So you want to… Buy a farm?

Buying a farm is a once-in-a-lifetime opportunity that can bring a host of questions and conundrums.

With so much at stake, getting the right farm, at the right price, at the right time, is crucial.

Matthew Sudlow, head of estates and farm agency at Strutt & Parker, provides some tips.

See also: Revealed: The UK’s most expensive farm sales

How to start?

It is important to be clear about your objectives before you start looking for a farm.

Sit down with your family and other stakeholders to agree what your priorities should be, including search areas.

Involving a third party in these discussions can be helpful. They can be impartial and may contribute ideas that change or refine requirements.

Where to look?

The internet may be the first port of call for people looking for residential property, but when it comes to buying land and farms, what is advertised online is not the whole story.

Private sales may account for 20-25% of the market, so talking to agents is also vital.

An experienced agent should be able to talk to you about what land is available off market and point towards farms that might be coming forward in the next six months.

When to look?

Spring and early summer, when farms look their best, is when most farms are traditionally launched.

However, over the past few years the market has become a little less seasonal, with more transactions taking place in the second half of the year.

How long does it take?

The number of farms that come to the market each year is relatively small, so searching can take time.

It is not unusual for a buyer to be in the market for two or three years before making a purchase.

The minimum time it takes to find and buy a farm is about six months.

Buyers with capital gains tax rollover money have three years to reinvest their cash. If they are unable to secure a farm within this time, HMRC may grant an extension in exceptional circumstances.

The role of a buying agent

The majority of agents don’t just sell land – they will also act as a buying agent if required. This means they are retained to represent the buyer, aiming to smooth the process.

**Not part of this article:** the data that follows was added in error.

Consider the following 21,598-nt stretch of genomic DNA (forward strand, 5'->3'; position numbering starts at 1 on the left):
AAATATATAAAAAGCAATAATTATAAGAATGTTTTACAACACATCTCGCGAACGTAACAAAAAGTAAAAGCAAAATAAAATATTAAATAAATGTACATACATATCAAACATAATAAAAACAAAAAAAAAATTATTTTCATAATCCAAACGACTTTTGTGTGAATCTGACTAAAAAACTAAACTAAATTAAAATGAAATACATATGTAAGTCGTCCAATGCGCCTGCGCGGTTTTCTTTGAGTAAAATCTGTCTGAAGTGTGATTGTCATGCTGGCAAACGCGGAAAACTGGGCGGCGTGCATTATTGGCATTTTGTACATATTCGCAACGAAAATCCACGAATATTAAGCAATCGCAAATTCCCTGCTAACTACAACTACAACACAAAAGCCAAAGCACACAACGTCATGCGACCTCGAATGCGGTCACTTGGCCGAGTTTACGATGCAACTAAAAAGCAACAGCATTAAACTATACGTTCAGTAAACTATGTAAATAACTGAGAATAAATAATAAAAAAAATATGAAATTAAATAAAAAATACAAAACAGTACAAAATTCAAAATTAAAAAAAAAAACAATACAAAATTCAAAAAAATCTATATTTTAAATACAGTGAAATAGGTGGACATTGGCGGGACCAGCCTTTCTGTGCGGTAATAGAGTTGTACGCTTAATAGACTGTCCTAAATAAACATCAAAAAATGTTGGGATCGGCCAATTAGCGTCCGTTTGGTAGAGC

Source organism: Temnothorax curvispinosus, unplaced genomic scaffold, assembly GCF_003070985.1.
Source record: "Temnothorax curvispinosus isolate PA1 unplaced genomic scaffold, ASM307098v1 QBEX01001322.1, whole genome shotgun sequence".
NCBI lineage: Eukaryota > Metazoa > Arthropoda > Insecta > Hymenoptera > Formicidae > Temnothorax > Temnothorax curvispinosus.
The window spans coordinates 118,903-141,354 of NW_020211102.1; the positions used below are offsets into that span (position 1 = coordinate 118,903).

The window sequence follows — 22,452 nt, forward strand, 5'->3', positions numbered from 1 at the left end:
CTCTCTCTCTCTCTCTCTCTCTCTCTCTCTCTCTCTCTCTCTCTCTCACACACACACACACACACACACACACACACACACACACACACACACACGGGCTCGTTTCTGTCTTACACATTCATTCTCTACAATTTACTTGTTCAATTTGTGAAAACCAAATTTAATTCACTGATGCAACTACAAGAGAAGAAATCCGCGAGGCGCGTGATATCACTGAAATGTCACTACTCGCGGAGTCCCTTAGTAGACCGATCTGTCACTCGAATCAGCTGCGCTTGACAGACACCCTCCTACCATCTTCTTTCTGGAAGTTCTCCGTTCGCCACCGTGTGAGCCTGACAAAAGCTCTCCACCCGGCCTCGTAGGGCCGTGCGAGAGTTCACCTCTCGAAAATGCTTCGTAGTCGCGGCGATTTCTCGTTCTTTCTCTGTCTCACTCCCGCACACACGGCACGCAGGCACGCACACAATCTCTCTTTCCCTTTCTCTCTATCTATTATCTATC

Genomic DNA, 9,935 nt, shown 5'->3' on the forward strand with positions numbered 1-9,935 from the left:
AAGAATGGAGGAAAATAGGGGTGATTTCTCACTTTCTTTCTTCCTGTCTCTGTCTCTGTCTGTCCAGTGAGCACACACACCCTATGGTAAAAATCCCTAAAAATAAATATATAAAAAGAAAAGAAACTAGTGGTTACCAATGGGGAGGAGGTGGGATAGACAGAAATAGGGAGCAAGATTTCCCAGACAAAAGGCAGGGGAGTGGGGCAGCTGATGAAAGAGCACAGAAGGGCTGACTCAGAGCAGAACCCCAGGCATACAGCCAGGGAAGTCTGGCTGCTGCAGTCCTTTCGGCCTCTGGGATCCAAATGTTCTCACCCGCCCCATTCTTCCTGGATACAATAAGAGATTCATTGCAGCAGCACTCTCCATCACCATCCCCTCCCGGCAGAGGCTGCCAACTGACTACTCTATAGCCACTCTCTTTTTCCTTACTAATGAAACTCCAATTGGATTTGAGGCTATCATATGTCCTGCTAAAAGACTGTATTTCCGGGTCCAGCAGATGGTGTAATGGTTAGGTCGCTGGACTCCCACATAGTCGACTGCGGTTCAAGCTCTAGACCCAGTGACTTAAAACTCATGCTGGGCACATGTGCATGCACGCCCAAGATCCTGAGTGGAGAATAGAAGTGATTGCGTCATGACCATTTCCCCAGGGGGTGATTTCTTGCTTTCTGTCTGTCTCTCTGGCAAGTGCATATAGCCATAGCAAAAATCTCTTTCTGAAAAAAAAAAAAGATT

A buying agent may help search for the right farm; advise on technical aspects of a farm’s potential, including drawing up budgets; value the property; and lead sale negotiations.

Once an offer has been accepted, they can work with the other professionals involved – such as lawyers and accountants – to carry out due diligence checks and get the deal finalised.

Some buyers want lots of help, while others only want input at certain stages.

Agents typically charge a small percentage of the purchase price or have a fixed fee arrangement.

Tips for viewings

Most buyers want at least two viewings of a property before considering making an offer.

Don’t be afraid to ask awkward questions or, if you aren’t comfortable doing this, get your agent to do it.

This can uncover, for example, if the heap of rubble at the back of the yard includes asbestos that will need disposing, or if ditches full of water point to drainage problems.

Take photographs of anything you are worried about so you can investigate it further.

Buyers can make the most of a first viewing by researching the property online first. The interactive Magic map, managed by Natural England, can help identify land designations and rights of way.

Before making an offer

With land values highly polarised – arable values in England ranged from a high of £17,500/acre to a low of £5,200/acre during the first half of 2020 – doing your research is crucial.

Values can vary widely within counties and even within parishes, so you’ll need detailed knowledge of the local market before making an offer.

There’s a huge range of considerations to factor in, including what the soil is capable of producing; any planning restrictions; if the land is in an Area of Outstanding Natural Beauty or includes a site of special scientific interest; if it floods; or if the farm has been zoned for development.

Prove yourself

Relatively early in the process, buyers will be asked to prove they have the financial resources to support a purchase. Expect to be asked to provide a financial reference from either your bank manager or accountant.

Anti-money laundering and counter-terrorist financing legislation was strengthened in 2017, requiring much more stringent checks on buyers.

Buyers will need to show proof of identity and proof of residence. If buying through a company or trust structure, both the buying agent and selling agent will need to know all the stakeholders and beneficiaries.

Stamp duty

Stamp duty land tax varies according to the purchase price and property, but the majority of farms usually fall under the “mixed use” classification, with a top rate of 5% (compared with 12% for residential property).

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